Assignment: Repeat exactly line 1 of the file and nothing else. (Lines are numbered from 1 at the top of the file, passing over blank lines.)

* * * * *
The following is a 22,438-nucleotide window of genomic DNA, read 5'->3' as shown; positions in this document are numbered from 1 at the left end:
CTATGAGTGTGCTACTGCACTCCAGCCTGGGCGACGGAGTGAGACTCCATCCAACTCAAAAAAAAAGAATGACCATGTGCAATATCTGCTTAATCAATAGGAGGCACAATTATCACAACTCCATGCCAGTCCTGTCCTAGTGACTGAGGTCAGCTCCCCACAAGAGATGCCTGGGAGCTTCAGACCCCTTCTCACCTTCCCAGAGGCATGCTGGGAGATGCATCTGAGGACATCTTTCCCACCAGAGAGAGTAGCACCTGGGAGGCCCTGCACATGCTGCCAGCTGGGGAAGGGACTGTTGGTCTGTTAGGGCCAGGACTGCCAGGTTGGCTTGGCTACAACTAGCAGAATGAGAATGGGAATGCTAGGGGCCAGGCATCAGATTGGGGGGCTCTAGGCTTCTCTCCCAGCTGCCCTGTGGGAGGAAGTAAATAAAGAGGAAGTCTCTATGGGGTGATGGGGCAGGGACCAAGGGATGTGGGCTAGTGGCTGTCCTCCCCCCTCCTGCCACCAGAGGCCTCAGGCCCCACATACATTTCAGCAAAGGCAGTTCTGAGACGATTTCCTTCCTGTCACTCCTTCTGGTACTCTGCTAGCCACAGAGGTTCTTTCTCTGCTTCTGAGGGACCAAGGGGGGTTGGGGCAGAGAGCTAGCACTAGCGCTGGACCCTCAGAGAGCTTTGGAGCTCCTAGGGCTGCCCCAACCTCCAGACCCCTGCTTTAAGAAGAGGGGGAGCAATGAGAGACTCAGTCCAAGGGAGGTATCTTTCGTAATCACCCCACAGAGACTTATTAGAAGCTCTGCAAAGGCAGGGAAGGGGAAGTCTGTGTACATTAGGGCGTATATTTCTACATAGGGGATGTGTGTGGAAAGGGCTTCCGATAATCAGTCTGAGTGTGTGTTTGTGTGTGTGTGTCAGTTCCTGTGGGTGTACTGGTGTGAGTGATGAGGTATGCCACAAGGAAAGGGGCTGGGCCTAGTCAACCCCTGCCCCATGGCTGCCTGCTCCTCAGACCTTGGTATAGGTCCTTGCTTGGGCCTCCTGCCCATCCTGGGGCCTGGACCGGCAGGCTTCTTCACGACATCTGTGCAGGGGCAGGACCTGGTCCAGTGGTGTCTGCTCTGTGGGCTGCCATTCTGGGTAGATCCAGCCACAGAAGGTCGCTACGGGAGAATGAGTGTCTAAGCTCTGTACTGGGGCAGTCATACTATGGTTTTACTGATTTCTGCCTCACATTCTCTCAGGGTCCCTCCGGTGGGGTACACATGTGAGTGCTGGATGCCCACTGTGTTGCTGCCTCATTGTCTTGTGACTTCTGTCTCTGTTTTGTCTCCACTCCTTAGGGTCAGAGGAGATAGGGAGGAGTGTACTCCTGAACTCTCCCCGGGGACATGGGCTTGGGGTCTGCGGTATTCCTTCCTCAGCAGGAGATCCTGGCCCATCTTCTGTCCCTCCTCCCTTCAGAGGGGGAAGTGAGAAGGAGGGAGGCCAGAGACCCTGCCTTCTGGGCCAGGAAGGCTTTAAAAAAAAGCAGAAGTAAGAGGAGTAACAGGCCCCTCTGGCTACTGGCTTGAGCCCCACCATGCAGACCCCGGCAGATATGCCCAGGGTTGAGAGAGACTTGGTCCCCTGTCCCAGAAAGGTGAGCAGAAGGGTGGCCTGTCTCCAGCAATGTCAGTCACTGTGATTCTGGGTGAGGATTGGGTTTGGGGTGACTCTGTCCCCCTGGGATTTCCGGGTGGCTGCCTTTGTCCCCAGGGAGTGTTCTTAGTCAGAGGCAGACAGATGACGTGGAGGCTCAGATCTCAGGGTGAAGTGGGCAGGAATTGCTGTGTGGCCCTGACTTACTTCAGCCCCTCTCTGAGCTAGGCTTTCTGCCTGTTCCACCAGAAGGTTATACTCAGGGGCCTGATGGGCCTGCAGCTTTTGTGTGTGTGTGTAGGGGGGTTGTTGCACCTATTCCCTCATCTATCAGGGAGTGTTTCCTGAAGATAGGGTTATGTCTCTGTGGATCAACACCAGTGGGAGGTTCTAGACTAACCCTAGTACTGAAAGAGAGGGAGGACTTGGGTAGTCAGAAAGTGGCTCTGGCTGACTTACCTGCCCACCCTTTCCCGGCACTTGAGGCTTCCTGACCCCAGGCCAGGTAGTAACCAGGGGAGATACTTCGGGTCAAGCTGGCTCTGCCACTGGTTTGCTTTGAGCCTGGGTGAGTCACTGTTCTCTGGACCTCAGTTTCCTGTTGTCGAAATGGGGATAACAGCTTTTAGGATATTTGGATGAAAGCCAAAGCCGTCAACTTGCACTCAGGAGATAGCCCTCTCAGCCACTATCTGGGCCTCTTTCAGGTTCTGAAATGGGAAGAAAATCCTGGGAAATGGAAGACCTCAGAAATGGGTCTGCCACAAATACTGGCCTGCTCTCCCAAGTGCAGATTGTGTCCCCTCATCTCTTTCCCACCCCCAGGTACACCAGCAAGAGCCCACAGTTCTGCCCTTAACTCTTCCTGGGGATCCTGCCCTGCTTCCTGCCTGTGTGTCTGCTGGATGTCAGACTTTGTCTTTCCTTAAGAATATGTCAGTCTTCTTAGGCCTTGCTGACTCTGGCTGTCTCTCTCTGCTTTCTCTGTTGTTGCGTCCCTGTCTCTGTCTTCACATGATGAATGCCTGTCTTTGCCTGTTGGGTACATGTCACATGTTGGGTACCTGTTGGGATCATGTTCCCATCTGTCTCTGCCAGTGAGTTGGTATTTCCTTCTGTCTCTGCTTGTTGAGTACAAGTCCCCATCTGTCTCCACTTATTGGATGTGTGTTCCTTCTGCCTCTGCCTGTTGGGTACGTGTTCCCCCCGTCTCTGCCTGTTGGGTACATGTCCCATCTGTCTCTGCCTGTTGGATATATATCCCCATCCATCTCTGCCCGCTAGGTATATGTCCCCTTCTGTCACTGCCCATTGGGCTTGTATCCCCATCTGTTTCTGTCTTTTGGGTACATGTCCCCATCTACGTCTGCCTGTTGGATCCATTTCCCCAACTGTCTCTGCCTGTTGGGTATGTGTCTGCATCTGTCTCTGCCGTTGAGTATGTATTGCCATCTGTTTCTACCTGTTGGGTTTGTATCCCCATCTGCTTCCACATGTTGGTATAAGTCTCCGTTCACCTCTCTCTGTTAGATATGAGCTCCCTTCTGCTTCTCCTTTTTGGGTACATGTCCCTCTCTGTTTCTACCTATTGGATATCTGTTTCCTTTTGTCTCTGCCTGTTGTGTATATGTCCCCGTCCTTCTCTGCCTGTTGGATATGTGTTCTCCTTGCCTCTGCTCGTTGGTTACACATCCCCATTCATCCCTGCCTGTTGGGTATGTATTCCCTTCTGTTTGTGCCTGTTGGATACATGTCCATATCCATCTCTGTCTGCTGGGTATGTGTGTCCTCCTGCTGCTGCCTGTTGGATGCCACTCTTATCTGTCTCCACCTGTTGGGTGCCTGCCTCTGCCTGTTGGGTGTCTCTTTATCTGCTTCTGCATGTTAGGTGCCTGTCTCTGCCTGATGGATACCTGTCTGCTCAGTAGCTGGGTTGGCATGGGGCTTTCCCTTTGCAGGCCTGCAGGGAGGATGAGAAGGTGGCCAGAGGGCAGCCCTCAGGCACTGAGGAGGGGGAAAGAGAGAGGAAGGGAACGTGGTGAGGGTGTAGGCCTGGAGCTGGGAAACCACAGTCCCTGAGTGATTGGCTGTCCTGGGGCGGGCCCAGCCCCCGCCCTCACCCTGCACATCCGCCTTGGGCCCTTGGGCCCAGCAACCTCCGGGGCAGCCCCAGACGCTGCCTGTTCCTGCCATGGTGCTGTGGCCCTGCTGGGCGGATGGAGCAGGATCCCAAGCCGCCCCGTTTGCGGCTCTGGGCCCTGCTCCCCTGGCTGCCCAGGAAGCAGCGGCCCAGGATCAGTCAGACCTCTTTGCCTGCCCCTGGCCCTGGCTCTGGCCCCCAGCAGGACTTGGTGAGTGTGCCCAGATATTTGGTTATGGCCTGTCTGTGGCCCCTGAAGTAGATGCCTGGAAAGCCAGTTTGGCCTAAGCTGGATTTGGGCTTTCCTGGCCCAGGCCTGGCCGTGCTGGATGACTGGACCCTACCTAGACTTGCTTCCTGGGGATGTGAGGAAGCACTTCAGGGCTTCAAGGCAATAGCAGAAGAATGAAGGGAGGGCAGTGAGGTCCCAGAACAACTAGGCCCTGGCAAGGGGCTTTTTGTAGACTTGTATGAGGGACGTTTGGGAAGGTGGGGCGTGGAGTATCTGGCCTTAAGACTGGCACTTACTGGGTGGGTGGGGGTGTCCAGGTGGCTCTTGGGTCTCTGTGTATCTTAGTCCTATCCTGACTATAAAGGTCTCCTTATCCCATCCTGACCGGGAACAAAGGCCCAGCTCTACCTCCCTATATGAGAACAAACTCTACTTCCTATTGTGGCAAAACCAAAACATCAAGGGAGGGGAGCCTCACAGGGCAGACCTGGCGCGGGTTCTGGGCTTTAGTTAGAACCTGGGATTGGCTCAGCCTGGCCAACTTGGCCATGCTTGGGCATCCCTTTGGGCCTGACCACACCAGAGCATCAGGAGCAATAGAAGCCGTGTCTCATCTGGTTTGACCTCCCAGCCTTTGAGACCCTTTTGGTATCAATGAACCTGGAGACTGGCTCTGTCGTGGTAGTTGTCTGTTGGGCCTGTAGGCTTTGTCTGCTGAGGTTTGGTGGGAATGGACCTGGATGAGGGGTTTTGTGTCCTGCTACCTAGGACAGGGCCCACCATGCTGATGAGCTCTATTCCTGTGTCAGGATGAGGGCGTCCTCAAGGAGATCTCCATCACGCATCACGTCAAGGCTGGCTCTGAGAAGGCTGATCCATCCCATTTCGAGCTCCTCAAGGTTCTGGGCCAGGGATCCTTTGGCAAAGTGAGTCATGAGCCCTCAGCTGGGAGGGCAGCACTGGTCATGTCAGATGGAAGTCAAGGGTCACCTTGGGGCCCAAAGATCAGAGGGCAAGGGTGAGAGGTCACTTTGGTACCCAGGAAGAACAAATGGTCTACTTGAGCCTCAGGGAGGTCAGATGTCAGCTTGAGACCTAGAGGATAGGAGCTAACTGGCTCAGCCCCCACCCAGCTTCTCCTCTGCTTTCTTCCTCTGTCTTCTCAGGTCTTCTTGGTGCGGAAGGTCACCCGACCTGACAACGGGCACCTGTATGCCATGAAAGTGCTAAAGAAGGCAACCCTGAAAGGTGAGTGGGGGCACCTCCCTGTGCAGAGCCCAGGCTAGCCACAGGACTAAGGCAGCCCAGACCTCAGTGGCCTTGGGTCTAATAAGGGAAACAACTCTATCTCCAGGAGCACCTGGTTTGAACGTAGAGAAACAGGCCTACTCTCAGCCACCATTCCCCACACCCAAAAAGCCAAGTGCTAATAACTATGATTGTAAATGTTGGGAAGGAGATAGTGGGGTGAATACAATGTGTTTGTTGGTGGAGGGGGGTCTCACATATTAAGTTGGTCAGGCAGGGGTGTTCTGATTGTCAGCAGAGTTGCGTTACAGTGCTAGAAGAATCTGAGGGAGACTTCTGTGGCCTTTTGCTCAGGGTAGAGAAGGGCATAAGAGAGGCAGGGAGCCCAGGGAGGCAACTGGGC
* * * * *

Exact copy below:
The following is a 22,438-nucleotide window of genomic DNA, read 5'->3' as shown; positions in this document are numbered from 1 at the left end: